Winterizing Pump Systems

(download a Microsoft Word version)

Disconnect power to the pumping system before beginning any work.

Ensure that pump to be winterized cannot be accidentally energized during the process or after finishing the process. You may need a qualified, licensed electrician to do this. Tape any exposed leads from the motor and power supply and close any open electrical panels to protect them from the elements.
 
Remove exterior dirt, grime, or any substance that may trap moisture.
Exposed metal is subject to oxidation (rust). Prime the exterior surfaces and repaint them as necessary. Be sure to use lead and chromate-free paint. Ensure that the pump and motor identification tags are not painted. Be sure the motor vents are clear of debris of any kind.
 
Flush the suction and discharge piping systems.
Open the suction and discharge piping systems at both ends (at the pump and either the highest or lowest point of each system). Also, disconnect the pressure switch tube. Allow them to drain. A low-pressure (5 PSI), high-volume blower may be used to purge the system using air pressure. Wet/Dry Shop Vacuums may also be used for system drainage. The piping systems should be drained to below the freeze line. Any pressure or storage tanks attached to the piping systems above the freeze line should be drained as well. Repair any piping system leaks at this time.
 
Drain the pump housing.
Open an air-bleeding valve or remove a port plug on top of the pump housing. Remove the port plug closest to the bottom of the pump housing. This should allow the water to drain from the pump housing. Some pump models will not have drain port plugs. These types of pumps will require tipping the pump on its nose to drain off the accumulated water. Flush out the pump housing with clean, fresh water to clear out rust and debris, which may have accumulated inside. You will need to tip the pump on its nose to be sure of total drainage of the water.
 
“Dry” pump storage considerations.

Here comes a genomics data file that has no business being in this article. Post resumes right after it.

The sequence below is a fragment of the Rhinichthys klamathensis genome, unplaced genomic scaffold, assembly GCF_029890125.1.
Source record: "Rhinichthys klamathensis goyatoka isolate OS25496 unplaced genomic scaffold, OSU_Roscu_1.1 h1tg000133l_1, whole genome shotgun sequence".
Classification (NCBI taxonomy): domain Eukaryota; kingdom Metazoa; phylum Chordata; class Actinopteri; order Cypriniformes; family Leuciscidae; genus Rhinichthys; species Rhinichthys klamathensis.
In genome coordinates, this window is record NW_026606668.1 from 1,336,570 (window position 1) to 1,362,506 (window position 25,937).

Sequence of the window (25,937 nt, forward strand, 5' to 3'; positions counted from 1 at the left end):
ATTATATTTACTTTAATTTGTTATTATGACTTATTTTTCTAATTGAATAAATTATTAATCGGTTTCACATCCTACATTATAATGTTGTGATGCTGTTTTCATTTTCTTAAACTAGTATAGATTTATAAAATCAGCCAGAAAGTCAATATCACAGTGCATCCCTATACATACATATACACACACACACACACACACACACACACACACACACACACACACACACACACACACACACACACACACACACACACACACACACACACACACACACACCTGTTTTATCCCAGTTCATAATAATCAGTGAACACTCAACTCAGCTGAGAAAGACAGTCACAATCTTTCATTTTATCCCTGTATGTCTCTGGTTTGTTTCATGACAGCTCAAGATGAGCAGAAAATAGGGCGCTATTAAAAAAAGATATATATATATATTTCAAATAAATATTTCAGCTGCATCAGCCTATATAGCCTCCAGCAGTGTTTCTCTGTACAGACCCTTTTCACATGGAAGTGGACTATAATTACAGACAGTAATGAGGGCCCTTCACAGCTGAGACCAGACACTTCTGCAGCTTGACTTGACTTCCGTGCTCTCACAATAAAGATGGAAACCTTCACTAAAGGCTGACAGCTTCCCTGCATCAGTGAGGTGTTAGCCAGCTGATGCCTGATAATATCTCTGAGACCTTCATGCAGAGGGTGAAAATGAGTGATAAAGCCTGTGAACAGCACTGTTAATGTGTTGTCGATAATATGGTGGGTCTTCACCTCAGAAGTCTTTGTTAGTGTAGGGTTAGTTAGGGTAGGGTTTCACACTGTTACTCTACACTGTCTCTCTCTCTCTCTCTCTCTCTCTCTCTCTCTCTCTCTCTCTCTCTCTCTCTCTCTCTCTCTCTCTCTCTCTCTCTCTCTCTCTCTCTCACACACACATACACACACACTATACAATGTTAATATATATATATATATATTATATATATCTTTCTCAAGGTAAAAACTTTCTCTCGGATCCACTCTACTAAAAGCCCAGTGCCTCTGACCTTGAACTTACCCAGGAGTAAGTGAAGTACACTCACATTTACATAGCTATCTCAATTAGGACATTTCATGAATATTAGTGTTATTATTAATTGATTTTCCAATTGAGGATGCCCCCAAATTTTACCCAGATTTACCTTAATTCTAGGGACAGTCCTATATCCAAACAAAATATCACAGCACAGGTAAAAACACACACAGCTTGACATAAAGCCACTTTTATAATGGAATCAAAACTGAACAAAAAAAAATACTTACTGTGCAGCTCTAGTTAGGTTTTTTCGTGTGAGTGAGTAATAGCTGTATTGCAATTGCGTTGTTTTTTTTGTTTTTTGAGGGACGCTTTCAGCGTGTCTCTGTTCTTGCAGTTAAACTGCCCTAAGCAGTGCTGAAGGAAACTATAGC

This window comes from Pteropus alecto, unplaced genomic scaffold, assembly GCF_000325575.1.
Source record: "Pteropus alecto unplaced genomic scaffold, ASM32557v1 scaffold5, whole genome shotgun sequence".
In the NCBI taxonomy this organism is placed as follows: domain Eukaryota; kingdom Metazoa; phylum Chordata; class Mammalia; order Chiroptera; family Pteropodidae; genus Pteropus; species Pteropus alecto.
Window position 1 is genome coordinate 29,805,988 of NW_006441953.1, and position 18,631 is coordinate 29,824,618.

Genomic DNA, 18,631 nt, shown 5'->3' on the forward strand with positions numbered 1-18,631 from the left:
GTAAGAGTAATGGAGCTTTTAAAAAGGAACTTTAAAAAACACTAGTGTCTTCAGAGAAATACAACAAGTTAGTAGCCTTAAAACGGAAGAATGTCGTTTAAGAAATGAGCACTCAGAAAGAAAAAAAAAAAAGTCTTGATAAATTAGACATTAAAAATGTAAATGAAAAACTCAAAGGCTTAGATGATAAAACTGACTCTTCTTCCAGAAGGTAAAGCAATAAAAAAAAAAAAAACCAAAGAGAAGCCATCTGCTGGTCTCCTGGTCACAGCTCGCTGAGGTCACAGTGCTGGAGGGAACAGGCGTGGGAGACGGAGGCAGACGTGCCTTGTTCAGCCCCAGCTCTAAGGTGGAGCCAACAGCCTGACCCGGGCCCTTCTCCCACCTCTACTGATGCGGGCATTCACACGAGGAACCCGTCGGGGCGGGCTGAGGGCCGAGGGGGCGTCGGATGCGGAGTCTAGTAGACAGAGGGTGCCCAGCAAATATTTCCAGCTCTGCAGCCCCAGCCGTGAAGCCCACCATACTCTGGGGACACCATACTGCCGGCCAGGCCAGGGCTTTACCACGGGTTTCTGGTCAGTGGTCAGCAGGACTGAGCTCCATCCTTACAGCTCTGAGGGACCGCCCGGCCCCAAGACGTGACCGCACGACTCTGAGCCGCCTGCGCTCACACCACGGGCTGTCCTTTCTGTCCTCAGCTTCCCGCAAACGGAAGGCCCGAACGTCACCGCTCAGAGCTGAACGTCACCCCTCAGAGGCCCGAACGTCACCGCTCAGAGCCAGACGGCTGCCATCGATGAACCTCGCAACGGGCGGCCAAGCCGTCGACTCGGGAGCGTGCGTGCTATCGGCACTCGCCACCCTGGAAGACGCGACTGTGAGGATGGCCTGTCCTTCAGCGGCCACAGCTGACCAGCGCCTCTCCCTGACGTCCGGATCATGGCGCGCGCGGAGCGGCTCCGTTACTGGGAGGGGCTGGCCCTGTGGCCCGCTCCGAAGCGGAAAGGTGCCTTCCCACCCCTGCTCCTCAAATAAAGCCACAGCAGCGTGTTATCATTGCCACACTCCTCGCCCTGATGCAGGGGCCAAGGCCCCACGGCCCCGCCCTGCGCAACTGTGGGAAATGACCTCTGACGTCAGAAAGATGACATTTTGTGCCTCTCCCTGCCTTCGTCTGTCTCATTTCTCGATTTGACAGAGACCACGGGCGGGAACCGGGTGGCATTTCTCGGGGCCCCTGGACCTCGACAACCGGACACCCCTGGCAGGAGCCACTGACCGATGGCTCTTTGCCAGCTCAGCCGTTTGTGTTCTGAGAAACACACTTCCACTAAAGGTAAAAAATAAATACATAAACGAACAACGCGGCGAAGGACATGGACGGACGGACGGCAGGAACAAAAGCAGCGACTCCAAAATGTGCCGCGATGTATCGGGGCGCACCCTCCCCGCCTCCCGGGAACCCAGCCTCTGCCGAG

Seal all open ports on the pump housing (and the motor if applicable) to keep out dust, dirt, insects, rodents, etc.
 
“Wet” pump storage considerations.
Do not use any anti-freeze solutions except propylene glycol or an approved equal. The propylene glycol or an approved equal should be non-toxic and not damage plastic components in the pump or piping systems. Follow instructions from the manufacturer to get the proper mix of water and anti-freeze (propylene glycol or an approved equal) for the rated temperature from which you need to protect the pump. Plug the ports of the pump except for the highest one. Pour in the anti-freeze (propylene glycol or an approved equal)/water mix until the pump housing is full. Plug the port you poured the mixture into.
 
Guard against corrosion.
Keep the unit clean and dry during the storage period. Shelter the pump from the elements. To avoid condensation and corrosion problems, do not wrap or seal pump tightly with plastic. Air must be allowed to circulate around the pump.
 
Rotate the motor shaft periodically during the storage period.
This action will prevent the internal components from binding together and keep the pump and motor parts properly lubricated. This will help prevent corrosion and oxidation (rust). This is particularly important for “dry” pump storage. Any further motor storage information should be obtained from the motor manufacturer.
 
Protect the pump fittings and accessories.
Place the pump fittings and accessories (pressure gauges, bolts, nuts, shims, wire nuts, elbows, nipples, etc.) in a heavy gauge plastic bag (or other container) and attach it to or store it with the pump.
 
Suction pipe protection advice.
If you are pumping from a shallow well (25 feet or less), lake, pond, reservoir, etc. you will want remove and drain all of the suction piping system to prevent freeze damage.